Trying to build off of my "halfway home" assessment of the teams, below are some thoughts about who accomplished what of their stated goals for Cobbles Season, limited to the teams you're probably most interested in (and that I can think of something to say about them). In all, I would say that this year's Cobbled Classics were remarkable for their lack of tremendous surprises. Dry weather was part of that, but very few guys came completely out of the shadows to do something glorious. Our most surprising result was probably Paris-Roubaix, but even there it came from the co-leader of the world's best Classics team. Speaking of, let's get started.
Omega Pharma-Quick Step
Goals: World domination.
Results: Near-world domination. First in Paris-Roubaix (Terpstra), 4th in Flanders (Vandenbergh), 1st (Van Kiersbulck), 3rd (Steegmans) and 4th (Terpstra) in Driedaagse de Panne, Fifth in Gent-Wevelgem (Boonen), 2nd (Terpstra) and 4th (Vandenbergh) in E3 Prijs Vlaanderen, 1st in Dwars door Vlaanderen (Terpstra). Can I be done now?
Assessment: Holy crap. The only real debate around these guys is a chicken and egg thing, where the chicken is "embarassment of riches" and the egg is "masterful deployment." I prefer the latter, but then it's easy to have great tactics with these guys. To recap, they won Dwars when Terpstra soloed away from the leader group (containing a teammate) and held off a chase group (containing a teammate). They couldn't do the same in E3 after Boonen was left behind and Terpstra and Vandenbergh couldn't drop Peter Sagan. Nor could they win Gent-Wevelgem when it came to a bunch finish with some superior sprinters. But they dominated Driedaagse from start to finish, got beat by the best in De Ronde, and utterly crushed Paris-Roubaix in every way imaginable. Boonen on the attack; Stybar sitting pretty, Vandenbergh close by... there was almost no way for another team to reel in Terpstra and not pay for it even worse. The only big race they "botched" was de Ronde, but that was more of a power outage since they had taken advantage of Cancellara's crash and forced him to chase up to the front. Boonen and Stybar missed the key acceleration, but they still had one of their guys sprinting (ahem!) for the win.
Incidentally, Terpstra's two wins did not constitute a Devoldering. Recall, when Stijn Devolder took two Rondes off of Boonen's plate in 2008-09, those were highly choice opportunities for Boonen being nabbed from him. This time around, Boonen's prospects simply weren't as good as Terpstra's, so he played a decoy instead. Not literally, Boonen still pursued a win, but that just made it more convincing and tougher for teams to focus on Terpstra's whereabouts. As Van Kiersbulck improves, the only way to describe this team is "frightening."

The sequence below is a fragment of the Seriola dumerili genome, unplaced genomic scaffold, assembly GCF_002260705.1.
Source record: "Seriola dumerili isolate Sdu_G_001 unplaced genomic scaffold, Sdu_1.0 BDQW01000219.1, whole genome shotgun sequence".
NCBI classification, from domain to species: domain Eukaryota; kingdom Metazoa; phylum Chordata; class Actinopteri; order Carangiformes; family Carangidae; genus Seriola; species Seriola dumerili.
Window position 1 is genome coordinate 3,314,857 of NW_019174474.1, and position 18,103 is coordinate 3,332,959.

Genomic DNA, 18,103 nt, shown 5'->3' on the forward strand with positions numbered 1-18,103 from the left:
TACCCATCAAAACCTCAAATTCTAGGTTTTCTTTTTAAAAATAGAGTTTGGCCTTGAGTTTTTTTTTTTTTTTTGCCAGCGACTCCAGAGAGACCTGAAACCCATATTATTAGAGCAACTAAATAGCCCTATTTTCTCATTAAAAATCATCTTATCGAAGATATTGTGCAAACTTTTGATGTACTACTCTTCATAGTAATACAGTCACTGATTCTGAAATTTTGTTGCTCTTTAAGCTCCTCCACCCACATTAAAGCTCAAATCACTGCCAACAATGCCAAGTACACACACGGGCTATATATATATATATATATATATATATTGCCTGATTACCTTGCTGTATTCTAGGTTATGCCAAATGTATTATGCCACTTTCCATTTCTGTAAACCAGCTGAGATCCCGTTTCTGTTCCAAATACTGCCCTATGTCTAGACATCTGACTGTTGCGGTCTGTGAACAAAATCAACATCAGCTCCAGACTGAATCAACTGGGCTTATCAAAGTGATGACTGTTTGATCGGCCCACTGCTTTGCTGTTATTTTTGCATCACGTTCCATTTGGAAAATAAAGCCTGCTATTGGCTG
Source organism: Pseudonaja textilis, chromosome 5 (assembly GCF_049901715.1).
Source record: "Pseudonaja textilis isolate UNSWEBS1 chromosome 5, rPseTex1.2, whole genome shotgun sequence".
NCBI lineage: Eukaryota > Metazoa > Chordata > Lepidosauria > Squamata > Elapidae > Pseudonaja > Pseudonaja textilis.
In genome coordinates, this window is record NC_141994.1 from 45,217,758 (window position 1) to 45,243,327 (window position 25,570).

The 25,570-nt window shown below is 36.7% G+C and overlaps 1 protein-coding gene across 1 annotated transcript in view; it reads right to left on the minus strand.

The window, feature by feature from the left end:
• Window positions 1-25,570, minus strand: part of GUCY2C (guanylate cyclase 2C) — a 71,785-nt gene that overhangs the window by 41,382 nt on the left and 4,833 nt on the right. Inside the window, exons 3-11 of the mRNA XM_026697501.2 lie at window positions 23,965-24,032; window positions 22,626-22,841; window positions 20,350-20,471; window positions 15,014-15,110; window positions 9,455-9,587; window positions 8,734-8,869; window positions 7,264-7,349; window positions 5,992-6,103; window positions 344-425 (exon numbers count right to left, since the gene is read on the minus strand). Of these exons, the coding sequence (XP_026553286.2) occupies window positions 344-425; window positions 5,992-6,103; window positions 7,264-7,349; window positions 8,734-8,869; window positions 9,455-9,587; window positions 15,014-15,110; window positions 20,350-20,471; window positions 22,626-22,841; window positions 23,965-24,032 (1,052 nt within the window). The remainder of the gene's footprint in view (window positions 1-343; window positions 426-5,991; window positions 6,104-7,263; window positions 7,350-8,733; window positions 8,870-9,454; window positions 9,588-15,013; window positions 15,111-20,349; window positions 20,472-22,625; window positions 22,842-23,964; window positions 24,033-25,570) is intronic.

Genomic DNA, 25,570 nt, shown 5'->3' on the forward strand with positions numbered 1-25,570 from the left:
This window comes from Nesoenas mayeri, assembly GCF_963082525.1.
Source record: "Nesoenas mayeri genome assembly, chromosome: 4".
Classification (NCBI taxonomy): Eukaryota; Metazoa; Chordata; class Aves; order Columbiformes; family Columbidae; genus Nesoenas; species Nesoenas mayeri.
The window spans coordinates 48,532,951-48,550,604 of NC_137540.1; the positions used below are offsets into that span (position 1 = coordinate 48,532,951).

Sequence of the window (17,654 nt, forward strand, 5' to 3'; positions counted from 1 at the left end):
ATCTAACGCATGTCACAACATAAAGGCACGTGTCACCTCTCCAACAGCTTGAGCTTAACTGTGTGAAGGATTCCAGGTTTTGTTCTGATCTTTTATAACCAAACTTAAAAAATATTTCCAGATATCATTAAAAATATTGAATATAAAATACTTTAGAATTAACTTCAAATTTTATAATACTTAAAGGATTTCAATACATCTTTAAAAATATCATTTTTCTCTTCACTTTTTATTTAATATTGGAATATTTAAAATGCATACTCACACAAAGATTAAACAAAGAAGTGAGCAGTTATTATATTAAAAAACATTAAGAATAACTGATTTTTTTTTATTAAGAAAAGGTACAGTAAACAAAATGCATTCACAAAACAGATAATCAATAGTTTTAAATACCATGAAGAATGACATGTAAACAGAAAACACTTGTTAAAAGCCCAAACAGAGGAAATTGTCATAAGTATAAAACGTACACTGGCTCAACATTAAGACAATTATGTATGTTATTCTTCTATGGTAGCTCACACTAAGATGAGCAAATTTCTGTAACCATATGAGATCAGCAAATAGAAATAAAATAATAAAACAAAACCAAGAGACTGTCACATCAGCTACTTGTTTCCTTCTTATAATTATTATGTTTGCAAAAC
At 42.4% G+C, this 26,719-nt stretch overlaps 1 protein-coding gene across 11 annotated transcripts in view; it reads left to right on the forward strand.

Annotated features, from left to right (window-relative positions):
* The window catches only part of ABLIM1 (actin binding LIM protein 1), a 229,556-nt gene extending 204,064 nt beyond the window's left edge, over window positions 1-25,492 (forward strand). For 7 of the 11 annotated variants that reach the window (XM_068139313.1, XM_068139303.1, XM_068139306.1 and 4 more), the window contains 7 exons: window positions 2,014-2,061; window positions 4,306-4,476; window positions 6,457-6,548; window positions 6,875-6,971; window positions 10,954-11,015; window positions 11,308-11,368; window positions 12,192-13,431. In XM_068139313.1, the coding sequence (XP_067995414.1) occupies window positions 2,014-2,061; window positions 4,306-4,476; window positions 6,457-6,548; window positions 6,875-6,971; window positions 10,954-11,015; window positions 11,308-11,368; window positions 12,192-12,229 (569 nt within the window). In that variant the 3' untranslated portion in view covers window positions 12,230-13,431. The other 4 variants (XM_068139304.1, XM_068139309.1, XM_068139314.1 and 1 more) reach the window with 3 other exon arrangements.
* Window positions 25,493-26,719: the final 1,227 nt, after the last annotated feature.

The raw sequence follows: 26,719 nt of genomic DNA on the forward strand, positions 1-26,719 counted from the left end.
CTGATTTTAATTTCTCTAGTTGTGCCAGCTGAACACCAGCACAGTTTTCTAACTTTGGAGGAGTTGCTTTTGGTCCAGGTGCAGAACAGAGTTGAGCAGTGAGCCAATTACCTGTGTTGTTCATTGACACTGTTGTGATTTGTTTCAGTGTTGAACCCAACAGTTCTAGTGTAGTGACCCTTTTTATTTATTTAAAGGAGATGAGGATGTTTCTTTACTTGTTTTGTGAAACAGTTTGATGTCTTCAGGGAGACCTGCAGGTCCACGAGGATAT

Goals: Return on investment.
Results: Ka-ching! [Well, by lowering the investment, i.e. by sending Gilbert elsewhere.] Second in Ronde van Vlaanderen (Van Avermaet).
Assessment: A weird thing happened today during Brabantse Pijl -- my internet went completely dead, just as I was tying in a comment on how BMC never get guys up the road and grousing further about how Philippe Gilbert's attack didn't seem to be going anywhere. By the time the internet returned, Gilbert had won, so I suppose the outage spared me any extra humiliation. But really, I think it was the cycling gods punishing me for making ignorant comments.
The fact is, BMC did much to enlighten me on their tactics. In the two biggies, they had Van Avermaet up the road, and got Hushovd across in France. Moreover, they sent Phinney on a long-range break in de Ronde, which is a nice way to experience the race, and might have left him in position to help, though in the end Van Avermaet struck out alone. And Hushovd's move, while also not explicitly a decoy, was potential genius with Burghardt, Van Avermaet and Phinney following through with the chase... until the crash depicted rather fortuitously above. And even then they had a chance with Phinney, til a flat forced him off the pace.
Regarding Phinney, it's too bad the flat deprived us of the chance to see what he had in the finale of a 260km Paris-Roubaix. The kid is 23; at that age, Cancellara and Boonen were finishing 4th and 9th in Roubaix, and hanging with the pack in Flanders. Almost nobody actually turns into Boonen or Cancellara, even with comparable performances at age 23, but Phinney is in with a chance to do something special before long. He spoke as if he had the legs to make a difference at the end. If so, well, game on.
Goals: Grab a win someplace in the spring classics, including next week.
Results: Inconclusive. Second in Dwars (Farrar), 2nd in Scheldeprijs (Farrar).
Assessment: Hope they have something cooking in the other Ardennes. Farrar had his best campaign since 2010 with two podiums and eighth in E3, his best result there ever. Langeveld was quietly top ten in both Monuments, proving his value is what we thought it was (for most of the last decade). Things could be worse. But Garmin never seemed in a threatening position. Kittel is impossible to beat in Schoten. Terpstra was long gone in Dwars, as was the bunch in E3. Farrar crashed out of Gent-Wevelgem, possibly his best shot at a major win though Degenkolb is not much easier to take at the line than his mannschaft-mate Kittel. They rarely ever had numbers up front. Just a forgettable run.
Well, except for Van Summeren's nearly tragic crash in Flanders, which we all wish we could forget. [No recent updates on the condition of Mrs. Marie-Claire Moreels, who was placed in an artificial coma while her brain trauma hopefully recedes.] Van Summeren himself sounded like he was still affected emotionally by the event during his ride across France Sunday. Not surprisingly, since people affected by that sort of event don't typically feel fine a week later, but it is startling to hear him speak of hitting his brakes a lot, which I read to mean that he felt tentative about riding. Here's to happy days on the bike again eventually, and to a full recovery by the victim if possible.
Goals: A Sagan win someplace.
Results: 1st in E3 Prijs (Sagan), 3rd in Gent-Wevelgem (Sagan).
Assessment: Meuh. That's what us statistically-obsessed DDIFPs think of the 40-point-man's run through the classics. Why didn't he win the Tour of Flanders? I mean really, how hard can it be?
Me, I see progress in his one victory. Added to his win in Gent-Wevelgem last year, he's made a small step up the latter to E3 winner -- a tougher race most years, and certainly one that doesn't generally favor sprinters, if that's still what you call Sagan. The lack of wins at the monument distance? Sixth in Paris-Roubaix at age 24, with little luck on his side, is nothing to cry about. He has only raced in Hell one previous time, so his somewhat naive solo attack into a headwind was maybe just a growing pain. As for Flanders, it was jarring to see him lack the acceleration to follow Cancellara's attack on the Oude Kwaremont, but the guy's not a robot. For whatever reason, he wasn't as strong on that day. He will be again, don't you fret.